Addressing the old note

  • Published
  • By Tech. Sgt. Noah J. Tancer
  • 910th Airlift Wing Public Affairs

History tells many tales of legendary perseverance and dogged determination, yet an old note once left on a tree branch shows an empathetic glimpse into an annoyance shared across time between the denizens of North Dakota and a “Corps of Discovery” immortalized in U.S. history.

“The torment of those Missquetors and the Sufficety of Buffalow meat to dry… induce me to determine to proceed on to a more eligible Spot on the Missouri below at which place the Musquetors will be less troublesome and Buffalow more plenty,” wrote Capt. Meriwether Lewis to his compatriot William Clark on Aug. 4, 1806, at the Missouri – Yellowstone Confluence where the rivers meet.

Over two centuries later the descendants of those mosquitos are still buzzing around the adventurers’ memorials and pestering the local population. But in this day and age, the Williams County Vector Control District enlists the help of the 910th Airlift Wing, based out of Youngstown Air Reserve Station, Ohio, to control the historically agreed upon and potentially dangerous tormentors of North Dakota.

“It’s a very positive thing for the community,” said Devan Leo, the Williams County Vector Control District operations supervisor. “They really enjoy seeing the Air Force out here, seeing the big planes and knowing that they are important to the Air Force, the military, or whoever, just the fact that we would be thought of here in this community to be taken care of.”

The 910th AW maintains the Department of Defense’s only large area, fixed-wing aerial spray capability to eliminate disease-carrying insects and pest insects. From May 28 – June 7, 2024, Reserve Citizen Airmen from Youngstown ARS and a 910th AW aerial spray modified C-130H Hercules aircraft equipped with a modular aerial spray system operated out of the Williston Basin International Airport to conduct mosquito larval control operations with U.S. Environmental Protection Agency approved product.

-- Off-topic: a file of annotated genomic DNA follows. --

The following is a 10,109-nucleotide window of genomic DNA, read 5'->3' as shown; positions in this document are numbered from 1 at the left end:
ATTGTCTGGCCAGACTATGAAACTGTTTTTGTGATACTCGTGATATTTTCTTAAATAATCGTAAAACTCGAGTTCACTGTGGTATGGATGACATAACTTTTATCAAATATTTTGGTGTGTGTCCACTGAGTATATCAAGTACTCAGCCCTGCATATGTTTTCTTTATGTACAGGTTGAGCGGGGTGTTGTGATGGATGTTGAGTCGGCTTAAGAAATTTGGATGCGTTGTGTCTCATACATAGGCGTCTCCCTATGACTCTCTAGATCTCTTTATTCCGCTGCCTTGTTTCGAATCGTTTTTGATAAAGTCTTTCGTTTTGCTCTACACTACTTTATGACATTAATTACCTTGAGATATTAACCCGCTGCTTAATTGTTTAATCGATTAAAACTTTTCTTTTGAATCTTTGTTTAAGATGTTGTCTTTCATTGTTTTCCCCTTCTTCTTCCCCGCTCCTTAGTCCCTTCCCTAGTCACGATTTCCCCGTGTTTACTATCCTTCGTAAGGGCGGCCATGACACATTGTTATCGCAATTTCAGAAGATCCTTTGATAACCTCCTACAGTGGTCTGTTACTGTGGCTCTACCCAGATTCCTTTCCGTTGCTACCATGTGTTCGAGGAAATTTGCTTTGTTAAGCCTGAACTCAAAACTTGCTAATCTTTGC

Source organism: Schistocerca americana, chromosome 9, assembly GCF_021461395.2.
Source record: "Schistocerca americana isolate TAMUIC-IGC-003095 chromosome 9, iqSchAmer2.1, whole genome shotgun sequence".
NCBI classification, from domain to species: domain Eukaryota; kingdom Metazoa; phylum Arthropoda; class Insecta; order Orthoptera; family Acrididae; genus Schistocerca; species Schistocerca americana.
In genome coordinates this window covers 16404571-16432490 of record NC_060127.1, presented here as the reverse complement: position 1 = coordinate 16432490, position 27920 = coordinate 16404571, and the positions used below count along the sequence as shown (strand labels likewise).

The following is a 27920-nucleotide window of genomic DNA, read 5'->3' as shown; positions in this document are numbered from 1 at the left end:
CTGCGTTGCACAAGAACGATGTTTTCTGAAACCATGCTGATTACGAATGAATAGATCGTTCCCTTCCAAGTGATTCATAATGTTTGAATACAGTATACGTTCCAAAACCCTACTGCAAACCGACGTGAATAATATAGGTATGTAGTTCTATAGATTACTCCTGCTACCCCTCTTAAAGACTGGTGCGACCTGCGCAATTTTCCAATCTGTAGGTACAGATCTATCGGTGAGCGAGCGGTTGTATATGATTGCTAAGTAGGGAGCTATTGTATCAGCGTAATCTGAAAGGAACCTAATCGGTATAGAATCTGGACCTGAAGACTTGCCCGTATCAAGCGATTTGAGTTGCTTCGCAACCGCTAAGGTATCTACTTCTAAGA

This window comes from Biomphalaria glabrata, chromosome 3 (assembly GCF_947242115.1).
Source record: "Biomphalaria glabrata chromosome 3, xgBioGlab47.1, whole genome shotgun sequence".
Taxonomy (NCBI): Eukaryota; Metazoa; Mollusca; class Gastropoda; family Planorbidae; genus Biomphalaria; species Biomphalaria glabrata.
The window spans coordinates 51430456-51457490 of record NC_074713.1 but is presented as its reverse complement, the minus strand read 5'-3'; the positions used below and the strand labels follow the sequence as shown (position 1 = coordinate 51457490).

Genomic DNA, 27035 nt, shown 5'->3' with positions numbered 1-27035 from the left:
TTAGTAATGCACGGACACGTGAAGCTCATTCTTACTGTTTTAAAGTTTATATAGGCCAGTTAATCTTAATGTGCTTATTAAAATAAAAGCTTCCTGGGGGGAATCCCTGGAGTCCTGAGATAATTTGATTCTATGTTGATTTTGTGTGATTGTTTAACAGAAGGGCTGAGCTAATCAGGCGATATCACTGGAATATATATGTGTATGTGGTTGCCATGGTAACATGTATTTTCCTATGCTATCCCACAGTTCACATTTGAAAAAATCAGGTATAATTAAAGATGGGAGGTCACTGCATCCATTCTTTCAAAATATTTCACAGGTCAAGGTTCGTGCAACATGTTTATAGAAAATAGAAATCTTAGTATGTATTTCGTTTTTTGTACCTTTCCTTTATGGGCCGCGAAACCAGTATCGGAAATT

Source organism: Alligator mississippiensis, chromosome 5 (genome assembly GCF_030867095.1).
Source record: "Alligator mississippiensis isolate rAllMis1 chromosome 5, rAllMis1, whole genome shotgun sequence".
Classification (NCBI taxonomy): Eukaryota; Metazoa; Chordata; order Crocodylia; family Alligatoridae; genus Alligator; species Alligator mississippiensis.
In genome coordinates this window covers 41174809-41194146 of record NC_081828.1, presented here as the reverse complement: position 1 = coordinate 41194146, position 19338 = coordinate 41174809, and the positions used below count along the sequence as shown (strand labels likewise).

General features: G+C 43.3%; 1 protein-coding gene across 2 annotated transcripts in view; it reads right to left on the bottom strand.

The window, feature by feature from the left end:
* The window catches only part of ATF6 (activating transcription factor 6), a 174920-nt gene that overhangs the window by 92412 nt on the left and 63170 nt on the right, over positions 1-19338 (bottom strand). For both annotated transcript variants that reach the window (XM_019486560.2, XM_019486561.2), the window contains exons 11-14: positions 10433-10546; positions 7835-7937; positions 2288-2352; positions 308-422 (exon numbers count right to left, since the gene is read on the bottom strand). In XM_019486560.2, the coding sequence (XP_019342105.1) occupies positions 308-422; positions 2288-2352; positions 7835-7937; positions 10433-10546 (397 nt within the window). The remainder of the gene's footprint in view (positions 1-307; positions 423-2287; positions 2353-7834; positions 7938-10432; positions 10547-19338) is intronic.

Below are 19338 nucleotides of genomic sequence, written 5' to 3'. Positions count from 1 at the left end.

“By and large this is a working community, and the people here work hard every day whether they are trucking, farming or working in the oil field they’re outside in the environment for the most part,” said Leo. “We’re never going to get every mosquito, but the main point is to keep people comfortable at the very most, and because mosquitos are a vectoring organism we have to keep on top of it anyway.”

Visible via the Cut Bluff Overlook where Lewis and Clark once stood, the unit treated 4,716 acres of the Missouri River wetlands south of Williston where the local populace and travelers hike and fish on U.S. Army Corps of Engineer lands open to the public. The wetlands provide ideal breeding grounds for mosquitos capable of hosting massive scourges of mosquitos in high flood years.

“The volume of application that the Air Force can provide, especially early on in the season, is really going to help taper down mosquito populations,” said Leo. “Its a major benefit for us to have the Air Force do their application for us each year.”

The Williston mission is one of many aerial spray missions conducted across North Dakota on an annual basis, providing real-world training to the Air Force’s only aerial spray-qualified aircrews and system maintainers while simultaneously benefiting the comfort of local communities and lowering the risk of potential mosquito-borne diseases.

“This mission is unique because most of our missions target adult mosquitoes over populated areas in the evening with night vision goggles but here we target the larval mosquitoes during the day over the wetlands before they emerge, controlling the problem at its source,” said Lt. Col. Jennifer Remmers, a medical entomologist with the 757th Airlift Squadron.

In the end, almost everyone who has dealt with mosquitoes, even just a few, can probably imagine why the distinguished explorer Capt. Lewis didn’t want to wait for Clark where they’d originally planned back in an era where the rivers were high, the land mostly untouched by man and no Air Force in the sky lending the denizens a helping hand.